Neutralizing responses elicited against pseudotyped viruses carrying the S protein of different SARS-CoV-2 variants as a function of patient history of exposure to SARS-CoV-2. (A) Patient sera were grouped by immunological history (N: naive; V: vaccinated; I: infected; IV: infected and vaccinated). Neutralizing activity was measured using Wuhan (blue), Alpha (red), Delta (green), and Omicron (gray) spike glycoprotein pseudotypes carrying HIV (SARS-CoV-2) and represented by a group of patients (A) and by SARS-CoV-2 variant S (B). Neutralization was measured at a fixed dilution (1:50). Each point represents the average of two repetitions. The box plots represent the interquartile range and median values. Significance levels between patient groups or pseudotyped viruses were tested using the Wilcoxon pairwise test and are shown in the lower panels as connected dot plots.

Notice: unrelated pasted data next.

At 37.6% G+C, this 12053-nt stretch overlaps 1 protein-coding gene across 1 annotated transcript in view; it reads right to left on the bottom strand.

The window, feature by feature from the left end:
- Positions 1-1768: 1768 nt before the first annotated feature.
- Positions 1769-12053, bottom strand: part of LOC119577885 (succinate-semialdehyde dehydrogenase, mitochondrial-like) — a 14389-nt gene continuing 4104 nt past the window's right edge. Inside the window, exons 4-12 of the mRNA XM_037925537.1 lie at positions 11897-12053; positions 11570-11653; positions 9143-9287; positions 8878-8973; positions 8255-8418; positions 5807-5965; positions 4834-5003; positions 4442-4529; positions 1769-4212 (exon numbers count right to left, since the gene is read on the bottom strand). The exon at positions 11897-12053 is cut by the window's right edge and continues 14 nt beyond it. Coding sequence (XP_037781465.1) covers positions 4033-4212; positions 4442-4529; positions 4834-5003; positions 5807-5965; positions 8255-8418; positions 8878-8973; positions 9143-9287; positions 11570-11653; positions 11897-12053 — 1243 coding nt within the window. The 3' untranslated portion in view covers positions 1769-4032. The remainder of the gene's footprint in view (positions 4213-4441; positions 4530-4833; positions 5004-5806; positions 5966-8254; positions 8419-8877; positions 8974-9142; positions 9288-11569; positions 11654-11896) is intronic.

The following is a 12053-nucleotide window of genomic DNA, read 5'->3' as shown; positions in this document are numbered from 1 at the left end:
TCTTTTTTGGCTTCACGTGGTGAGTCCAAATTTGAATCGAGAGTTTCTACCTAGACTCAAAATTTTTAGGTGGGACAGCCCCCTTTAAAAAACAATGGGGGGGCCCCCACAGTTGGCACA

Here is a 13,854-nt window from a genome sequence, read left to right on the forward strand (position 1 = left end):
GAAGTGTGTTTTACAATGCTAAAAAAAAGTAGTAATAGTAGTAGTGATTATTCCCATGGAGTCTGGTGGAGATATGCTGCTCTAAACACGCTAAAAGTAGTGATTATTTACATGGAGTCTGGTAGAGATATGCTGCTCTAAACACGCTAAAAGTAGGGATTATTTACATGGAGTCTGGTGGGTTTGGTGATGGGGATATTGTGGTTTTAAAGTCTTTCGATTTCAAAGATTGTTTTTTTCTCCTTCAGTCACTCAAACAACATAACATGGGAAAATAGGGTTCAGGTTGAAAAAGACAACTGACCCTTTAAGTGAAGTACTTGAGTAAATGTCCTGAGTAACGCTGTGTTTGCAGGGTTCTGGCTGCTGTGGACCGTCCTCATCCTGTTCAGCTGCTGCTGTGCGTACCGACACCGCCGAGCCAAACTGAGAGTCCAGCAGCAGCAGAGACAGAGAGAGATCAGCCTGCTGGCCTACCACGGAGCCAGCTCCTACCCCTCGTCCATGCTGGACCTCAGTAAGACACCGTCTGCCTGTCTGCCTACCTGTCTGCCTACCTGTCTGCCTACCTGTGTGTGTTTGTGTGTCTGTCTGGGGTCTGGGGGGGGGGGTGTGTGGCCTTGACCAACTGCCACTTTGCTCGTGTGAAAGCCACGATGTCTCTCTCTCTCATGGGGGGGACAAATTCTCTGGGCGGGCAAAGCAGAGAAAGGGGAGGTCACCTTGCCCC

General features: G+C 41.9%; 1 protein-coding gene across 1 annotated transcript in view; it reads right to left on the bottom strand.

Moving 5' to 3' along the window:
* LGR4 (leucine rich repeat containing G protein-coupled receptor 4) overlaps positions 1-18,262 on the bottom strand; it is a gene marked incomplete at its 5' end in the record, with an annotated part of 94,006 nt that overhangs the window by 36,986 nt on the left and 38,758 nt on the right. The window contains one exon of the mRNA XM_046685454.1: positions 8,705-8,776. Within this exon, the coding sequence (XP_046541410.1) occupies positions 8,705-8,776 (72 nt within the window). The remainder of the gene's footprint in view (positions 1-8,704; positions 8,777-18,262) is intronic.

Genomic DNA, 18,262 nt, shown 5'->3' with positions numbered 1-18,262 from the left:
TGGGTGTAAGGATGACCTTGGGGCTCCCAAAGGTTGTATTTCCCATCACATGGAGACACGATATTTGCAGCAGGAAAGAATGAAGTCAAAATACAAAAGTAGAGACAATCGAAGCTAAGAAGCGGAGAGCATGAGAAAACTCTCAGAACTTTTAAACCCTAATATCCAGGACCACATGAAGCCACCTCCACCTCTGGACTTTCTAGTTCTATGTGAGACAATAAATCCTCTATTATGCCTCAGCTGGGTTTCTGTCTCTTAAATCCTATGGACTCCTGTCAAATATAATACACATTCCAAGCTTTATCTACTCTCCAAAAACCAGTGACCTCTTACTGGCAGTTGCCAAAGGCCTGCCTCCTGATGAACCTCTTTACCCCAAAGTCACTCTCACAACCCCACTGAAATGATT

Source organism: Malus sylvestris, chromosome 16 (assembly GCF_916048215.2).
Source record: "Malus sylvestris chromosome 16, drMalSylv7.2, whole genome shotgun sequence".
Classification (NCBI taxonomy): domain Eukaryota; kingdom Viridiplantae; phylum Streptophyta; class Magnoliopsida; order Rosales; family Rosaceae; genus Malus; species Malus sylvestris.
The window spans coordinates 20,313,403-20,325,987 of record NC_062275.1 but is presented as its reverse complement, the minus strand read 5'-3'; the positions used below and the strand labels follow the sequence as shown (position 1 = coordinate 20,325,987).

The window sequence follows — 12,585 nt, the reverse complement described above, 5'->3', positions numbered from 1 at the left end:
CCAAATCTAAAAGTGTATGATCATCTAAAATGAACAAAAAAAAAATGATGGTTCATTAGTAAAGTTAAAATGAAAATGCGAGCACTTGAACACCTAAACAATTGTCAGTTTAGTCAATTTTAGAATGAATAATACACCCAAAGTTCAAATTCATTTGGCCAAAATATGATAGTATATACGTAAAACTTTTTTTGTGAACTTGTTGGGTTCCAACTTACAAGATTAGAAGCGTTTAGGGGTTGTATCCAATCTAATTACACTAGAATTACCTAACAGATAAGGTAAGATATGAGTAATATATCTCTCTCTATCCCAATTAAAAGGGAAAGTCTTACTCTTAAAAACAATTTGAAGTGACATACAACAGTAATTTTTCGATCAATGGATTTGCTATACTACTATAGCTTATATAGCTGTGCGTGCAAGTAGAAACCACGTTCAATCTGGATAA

In addition, patients belonging to group I . haveV showed higher neutralizing antibody titers than those found in all other groups corresponding to each variant tested. On the other hand, infected patients showed different antibody titers against each SARS-CoV-2 variant compared to vaccinated participants. This was seen in the non-significant differences observed in the infected and vaccinated groups corresponding to the Wuhan, Alpha, Delta and Omicron variants of SARS-CoV-2. However, vaccinated patients had significantly higher antibody titres to Omicron, while the neutralizing potency was very low. Taken together, these results indicate that the evolution of SARS-CoV-2 antigens is directional, that is, it evolved to evade antibody-mediated immunity, and that the type and number of viral exposures increase the potency of antibody. -mediated immunity.